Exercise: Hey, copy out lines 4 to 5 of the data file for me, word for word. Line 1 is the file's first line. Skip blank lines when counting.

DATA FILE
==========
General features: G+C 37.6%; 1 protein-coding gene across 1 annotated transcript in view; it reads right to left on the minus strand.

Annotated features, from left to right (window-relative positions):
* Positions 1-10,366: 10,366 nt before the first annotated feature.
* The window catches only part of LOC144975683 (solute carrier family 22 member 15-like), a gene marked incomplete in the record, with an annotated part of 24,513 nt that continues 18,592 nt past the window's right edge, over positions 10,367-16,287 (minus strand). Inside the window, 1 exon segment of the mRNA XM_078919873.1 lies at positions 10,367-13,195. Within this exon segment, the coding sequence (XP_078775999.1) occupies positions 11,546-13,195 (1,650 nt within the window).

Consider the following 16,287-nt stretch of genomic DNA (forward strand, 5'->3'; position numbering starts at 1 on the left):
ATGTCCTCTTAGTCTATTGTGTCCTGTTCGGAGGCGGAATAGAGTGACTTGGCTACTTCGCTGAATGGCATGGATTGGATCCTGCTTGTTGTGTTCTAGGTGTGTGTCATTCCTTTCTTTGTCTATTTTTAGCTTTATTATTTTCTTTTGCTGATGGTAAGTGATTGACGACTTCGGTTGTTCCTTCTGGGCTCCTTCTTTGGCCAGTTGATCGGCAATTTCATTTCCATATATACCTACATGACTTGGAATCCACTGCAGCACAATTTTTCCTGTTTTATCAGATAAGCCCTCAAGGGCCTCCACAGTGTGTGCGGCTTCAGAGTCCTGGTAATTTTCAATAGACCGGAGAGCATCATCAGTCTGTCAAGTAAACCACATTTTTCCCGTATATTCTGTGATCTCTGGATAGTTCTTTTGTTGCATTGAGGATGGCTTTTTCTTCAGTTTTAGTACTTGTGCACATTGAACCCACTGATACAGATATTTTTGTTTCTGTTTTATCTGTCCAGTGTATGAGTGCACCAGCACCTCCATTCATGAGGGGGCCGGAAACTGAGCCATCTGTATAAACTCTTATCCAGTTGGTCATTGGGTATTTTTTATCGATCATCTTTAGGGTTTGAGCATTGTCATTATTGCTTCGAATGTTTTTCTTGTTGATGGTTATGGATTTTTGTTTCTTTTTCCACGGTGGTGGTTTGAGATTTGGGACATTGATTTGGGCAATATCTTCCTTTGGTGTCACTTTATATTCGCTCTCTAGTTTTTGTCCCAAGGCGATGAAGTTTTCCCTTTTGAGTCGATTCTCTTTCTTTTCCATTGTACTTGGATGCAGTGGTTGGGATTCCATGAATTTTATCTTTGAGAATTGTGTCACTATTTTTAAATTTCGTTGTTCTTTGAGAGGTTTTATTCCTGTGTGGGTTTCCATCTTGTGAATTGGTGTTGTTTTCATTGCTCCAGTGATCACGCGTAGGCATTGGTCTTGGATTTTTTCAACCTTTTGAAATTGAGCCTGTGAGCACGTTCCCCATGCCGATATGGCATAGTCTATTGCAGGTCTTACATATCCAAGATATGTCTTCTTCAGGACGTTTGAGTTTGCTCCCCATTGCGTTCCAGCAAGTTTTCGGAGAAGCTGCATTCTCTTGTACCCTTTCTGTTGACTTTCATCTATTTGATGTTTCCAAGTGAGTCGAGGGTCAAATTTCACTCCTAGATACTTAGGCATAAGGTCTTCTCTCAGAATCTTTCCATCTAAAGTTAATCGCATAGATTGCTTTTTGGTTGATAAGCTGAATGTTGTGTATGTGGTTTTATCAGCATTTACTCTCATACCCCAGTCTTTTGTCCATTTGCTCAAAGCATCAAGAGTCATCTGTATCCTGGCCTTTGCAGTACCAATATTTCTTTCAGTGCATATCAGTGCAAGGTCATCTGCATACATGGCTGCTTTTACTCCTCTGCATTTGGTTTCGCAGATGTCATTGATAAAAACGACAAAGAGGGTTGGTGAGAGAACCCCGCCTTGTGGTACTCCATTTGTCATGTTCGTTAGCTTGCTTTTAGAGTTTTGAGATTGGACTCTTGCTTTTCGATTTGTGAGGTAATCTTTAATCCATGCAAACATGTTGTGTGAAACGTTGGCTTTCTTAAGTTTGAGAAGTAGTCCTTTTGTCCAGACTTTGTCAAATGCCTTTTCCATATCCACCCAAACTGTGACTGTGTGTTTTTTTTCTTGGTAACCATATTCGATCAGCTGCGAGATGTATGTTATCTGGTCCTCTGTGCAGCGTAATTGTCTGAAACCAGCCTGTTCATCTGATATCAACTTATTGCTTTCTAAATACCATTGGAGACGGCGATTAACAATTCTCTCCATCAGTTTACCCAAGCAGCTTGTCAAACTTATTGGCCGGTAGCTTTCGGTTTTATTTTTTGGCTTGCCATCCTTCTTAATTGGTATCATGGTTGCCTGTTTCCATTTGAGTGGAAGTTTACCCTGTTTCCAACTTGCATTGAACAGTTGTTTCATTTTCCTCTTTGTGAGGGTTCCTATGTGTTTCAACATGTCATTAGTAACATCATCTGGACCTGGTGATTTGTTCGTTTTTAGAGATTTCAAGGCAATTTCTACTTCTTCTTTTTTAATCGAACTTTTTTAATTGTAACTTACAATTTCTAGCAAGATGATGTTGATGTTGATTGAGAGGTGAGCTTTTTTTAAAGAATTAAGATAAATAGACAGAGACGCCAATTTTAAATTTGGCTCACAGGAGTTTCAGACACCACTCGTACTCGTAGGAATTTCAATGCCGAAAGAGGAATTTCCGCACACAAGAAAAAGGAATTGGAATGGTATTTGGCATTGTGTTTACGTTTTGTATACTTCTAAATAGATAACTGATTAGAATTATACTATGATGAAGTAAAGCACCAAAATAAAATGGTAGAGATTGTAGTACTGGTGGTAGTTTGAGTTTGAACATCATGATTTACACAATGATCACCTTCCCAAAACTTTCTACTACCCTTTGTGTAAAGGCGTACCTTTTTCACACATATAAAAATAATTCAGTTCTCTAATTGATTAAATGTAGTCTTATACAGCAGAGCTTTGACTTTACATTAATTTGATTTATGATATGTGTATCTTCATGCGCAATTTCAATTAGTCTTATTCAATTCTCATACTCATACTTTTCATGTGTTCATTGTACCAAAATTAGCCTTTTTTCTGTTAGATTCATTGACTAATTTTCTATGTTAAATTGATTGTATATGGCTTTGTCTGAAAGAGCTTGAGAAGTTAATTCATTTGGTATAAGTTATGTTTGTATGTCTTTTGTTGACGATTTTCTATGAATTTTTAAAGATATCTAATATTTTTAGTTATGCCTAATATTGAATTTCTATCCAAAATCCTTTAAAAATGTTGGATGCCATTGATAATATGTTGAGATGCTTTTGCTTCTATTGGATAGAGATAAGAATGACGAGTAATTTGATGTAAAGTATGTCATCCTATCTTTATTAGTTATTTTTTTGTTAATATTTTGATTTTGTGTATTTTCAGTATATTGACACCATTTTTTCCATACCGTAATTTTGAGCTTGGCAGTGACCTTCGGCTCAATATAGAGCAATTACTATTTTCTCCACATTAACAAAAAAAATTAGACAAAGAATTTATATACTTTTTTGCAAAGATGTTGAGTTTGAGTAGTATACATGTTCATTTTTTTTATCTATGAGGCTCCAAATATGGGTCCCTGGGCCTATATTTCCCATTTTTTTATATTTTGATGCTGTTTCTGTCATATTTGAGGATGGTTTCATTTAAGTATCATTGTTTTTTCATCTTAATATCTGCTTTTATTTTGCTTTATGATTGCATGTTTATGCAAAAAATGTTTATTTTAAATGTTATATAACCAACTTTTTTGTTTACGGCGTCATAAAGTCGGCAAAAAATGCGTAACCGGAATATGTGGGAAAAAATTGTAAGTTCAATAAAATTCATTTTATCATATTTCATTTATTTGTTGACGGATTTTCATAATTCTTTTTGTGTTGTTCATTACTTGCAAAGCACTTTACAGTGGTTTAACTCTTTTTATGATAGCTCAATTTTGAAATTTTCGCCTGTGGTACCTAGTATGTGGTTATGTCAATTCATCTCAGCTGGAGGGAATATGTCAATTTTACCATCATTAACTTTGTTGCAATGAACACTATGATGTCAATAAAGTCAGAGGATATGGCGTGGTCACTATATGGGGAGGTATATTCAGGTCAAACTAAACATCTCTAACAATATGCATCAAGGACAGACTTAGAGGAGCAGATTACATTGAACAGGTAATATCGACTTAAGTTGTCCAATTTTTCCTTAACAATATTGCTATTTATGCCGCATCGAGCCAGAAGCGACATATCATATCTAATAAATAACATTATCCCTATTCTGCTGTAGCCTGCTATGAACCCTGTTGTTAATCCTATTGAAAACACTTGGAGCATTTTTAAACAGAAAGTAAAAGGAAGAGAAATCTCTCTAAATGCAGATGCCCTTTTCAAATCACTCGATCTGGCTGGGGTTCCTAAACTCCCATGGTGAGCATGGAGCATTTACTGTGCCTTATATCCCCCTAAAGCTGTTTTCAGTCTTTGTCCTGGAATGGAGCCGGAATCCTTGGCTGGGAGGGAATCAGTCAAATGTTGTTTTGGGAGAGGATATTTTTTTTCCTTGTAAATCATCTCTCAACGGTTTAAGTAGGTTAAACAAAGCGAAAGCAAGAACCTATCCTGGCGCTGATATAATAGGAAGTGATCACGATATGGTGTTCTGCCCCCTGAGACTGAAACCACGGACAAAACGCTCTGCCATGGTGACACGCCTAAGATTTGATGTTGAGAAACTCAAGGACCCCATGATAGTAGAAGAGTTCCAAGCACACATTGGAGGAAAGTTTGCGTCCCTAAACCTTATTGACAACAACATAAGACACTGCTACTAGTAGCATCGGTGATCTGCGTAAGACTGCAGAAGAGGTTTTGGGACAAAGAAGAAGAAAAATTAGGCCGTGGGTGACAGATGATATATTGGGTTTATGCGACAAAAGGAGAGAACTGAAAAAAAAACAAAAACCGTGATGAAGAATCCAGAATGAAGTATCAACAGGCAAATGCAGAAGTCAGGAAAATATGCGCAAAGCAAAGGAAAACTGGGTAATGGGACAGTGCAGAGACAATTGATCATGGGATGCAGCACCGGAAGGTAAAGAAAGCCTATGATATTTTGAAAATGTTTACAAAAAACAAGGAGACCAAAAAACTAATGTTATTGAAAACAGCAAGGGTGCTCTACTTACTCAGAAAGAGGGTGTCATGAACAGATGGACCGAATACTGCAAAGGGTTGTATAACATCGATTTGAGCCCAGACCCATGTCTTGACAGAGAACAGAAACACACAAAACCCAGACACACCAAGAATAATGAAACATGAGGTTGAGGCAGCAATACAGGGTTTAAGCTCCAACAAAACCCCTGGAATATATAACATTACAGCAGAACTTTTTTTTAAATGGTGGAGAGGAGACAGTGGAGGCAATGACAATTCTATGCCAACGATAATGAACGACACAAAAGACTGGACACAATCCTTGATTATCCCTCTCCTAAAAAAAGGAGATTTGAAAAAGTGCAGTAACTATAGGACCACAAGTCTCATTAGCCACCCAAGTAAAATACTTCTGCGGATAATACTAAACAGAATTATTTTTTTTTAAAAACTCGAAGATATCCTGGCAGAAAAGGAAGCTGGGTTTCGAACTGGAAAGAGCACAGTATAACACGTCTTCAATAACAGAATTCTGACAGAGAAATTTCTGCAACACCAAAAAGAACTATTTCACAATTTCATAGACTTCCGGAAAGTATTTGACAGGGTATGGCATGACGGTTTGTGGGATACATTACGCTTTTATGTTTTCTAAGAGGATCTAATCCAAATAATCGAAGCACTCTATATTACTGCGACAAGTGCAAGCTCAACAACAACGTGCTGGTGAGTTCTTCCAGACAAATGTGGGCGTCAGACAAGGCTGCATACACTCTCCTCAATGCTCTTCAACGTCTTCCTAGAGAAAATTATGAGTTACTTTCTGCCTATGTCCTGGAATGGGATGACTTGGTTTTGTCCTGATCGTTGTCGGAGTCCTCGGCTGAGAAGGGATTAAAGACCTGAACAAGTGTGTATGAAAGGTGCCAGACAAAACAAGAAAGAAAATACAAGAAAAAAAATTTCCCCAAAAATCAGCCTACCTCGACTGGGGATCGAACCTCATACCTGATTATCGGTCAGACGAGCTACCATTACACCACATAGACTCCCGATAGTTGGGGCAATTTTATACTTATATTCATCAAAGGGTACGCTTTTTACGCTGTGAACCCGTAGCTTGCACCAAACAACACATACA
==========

* The window catches only part of LOC144975683 (solute carrier family 22 member 15-like), a gene marked incomplete in the record, with an annotated part of 24,513 nt that continues 18,592 nt past the window's right edge, over positions 10,367-16,287 (minus strand). Inside the window, 1 exon segment of the mRNA XM_078919873.1 lies at positions 10,367-13,195. Within this exon segment, the coding sequence (XP_078775999.1) occupies positions 11,546-13,195 (1,650 nt within the window).

Consider the following 16,287-nt stretch of genomic DNA (forward strand, 5'->3'; position numbering starts at 1 on the left):